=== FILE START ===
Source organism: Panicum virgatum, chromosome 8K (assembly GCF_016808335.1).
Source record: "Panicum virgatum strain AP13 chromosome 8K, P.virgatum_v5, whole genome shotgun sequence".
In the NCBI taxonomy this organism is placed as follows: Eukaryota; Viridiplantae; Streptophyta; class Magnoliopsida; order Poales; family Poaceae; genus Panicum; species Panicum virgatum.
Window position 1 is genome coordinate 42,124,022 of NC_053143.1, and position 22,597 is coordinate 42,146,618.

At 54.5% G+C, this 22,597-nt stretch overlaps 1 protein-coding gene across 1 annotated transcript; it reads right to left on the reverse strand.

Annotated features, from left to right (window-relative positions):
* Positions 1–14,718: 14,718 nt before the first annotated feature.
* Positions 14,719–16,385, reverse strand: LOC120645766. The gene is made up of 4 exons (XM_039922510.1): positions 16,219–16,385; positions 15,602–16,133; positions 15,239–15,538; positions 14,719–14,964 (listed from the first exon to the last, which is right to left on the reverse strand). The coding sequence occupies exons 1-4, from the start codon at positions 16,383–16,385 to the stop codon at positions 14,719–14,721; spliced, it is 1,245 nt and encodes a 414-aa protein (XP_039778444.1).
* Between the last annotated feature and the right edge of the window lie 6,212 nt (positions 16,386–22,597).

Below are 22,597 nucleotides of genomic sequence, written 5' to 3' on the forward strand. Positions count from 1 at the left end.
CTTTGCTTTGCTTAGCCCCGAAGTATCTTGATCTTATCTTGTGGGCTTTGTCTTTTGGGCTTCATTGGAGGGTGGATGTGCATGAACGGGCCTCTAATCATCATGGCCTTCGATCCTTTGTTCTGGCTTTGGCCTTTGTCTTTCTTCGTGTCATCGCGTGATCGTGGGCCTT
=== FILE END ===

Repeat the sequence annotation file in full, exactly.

Source organism: Panicum virgatum, chromosome 8K (assembly GCF_016808335.1).
Source record: "Panicum virgatum strain AP13 chromosome 8K, P.virgatum_v5, whole genome shotgun sequence".
In the NCBI taxonomy this organism is placed as follows: Eukaryota; Viridiplantae; Streptophyta; class Magnoliopsida; order Poales; family Poaceae; genus Panicum; species Panicum virgatum.
Window position 1 is genome coordinate 42,124,022 of NC_053143.1, and position 22,597 is coordinate 42,146,618.

At 54.5% G+C, this 22,597-nt stretch overlaps 1 protein-coding gene across 1 annotated transcript; it reads right to left on the reverse strand.

Annotated features, from left to right (window-relative positions):
* Positions 1–14,718: 14,718 nt before the first annotated feature.
* Positions 14,719–16,385, reverse strand: LOC120645766. The gene is made up of 4 exons (XM_039922510.1): positions 16,219–16,385; positions 15,602–16,133; positions 15,239–15,538; positions 14,719–14,964 (listed from the first exon to the last, which is right to left on the reverse strand). The coding sequence occupies exons 1-4, from the start codon at positions 16,383–16,385 to the stop codon at positions 14,719–14,721; spliced, it is 1,245 nt and encodes a 414-aa protein (XP_039778444.1).
* Between the last annotated feature and the right edge of the window lie 6,212 nt (positions 16,386–22,597).

Below are 22,597 nucleotides of genomic sequence, written 5' to 3' on the forward strand. Positions count from 1 at the left end.
CTTTGCTTTGCTTAGCCCCGAAGTATCTTGATCTTATCTTGTGGGCTTTGTCTTTTGGGCTTCATTGGAGGGTGGATGTGCATGAACGGGCCTCTAATCATCATGGCCTTCGATCCTTTGTTCTGGCTTTGGCCTTTGTCTTTCTTCGTGTCATCGCGTGATCGTGGGCCTT